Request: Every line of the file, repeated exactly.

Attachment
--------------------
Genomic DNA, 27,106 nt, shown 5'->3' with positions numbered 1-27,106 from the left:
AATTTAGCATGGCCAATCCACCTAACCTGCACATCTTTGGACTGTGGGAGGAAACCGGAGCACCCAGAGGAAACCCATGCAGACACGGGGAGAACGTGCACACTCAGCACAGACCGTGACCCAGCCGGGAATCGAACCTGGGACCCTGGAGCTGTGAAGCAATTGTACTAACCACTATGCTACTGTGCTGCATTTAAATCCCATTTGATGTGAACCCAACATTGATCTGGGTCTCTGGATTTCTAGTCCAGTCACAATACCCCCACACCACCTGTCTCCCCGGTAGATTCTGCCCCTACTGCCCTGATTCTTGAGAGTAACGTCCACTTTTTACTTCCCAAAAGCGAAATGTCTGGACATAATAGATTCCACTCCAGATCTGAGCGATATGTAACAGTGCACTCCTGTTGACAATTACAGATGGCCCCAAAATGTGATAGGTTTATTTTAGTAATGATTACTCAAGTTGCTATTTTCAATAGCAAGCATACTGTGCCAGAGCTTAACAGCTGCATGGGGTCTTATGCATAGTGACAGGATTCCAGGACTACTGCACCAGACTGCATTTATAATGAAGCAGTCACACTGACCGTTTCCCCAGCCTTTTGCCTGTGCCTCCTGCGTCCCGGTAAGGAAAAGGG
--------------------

Genomic DNA, 27,106 nt, shown 5'->3' with positions numbered 1-27,106 from the left:
AATTTAGCATGGCCAATCCACCTAACCTGCACATCTTTGGACTGTGGGAGGAAACCGGAGCACCCAGAGGAAACCCATGCAGACACGGGGAGAACGTGCACACTCAGCACAGACCGTGACCCAGCCGGGAATCGAACCTGGGACCCTGGAGCTGTGAAGCAATTGTACTAACCACTATGCTACTGTGCTGCATTTAAATCCCATTTGATGTGAACCCAACATTGATCTGGGTCTCTGGATTTCTAGTCCAGTCACAATACCCCCACACCACCTGTCTCCCCGGTAGATTCTGCCCCTACTGCCCTGATTCTTGAGAGTAACGTCCACTTTTTACTTCCCAAAAGCGAAATGTCTGGACATAATAGATTCCACTCCAGATCTGAGCGATATGTAACAGTGCACTCCTGTTGACAATTACAGATGGCCCCAAAATGTGATAGGTTTATTTTAGTAATGATTACTCAAGTTGCTATTTTCAATAGCAAGCATACTGTGCCAGAGCTTAACAGCTGCATGGGGTCTTATGCATAGTGACAGGATTCCAGGACTACTGCACCAGACTGCATTTATAATGAAGCAGTCACACTGACCGTTTCCCCAGCCTTTTGCCTGTGCCTCCTGCGTCCCGGTAAGGAAAAGGG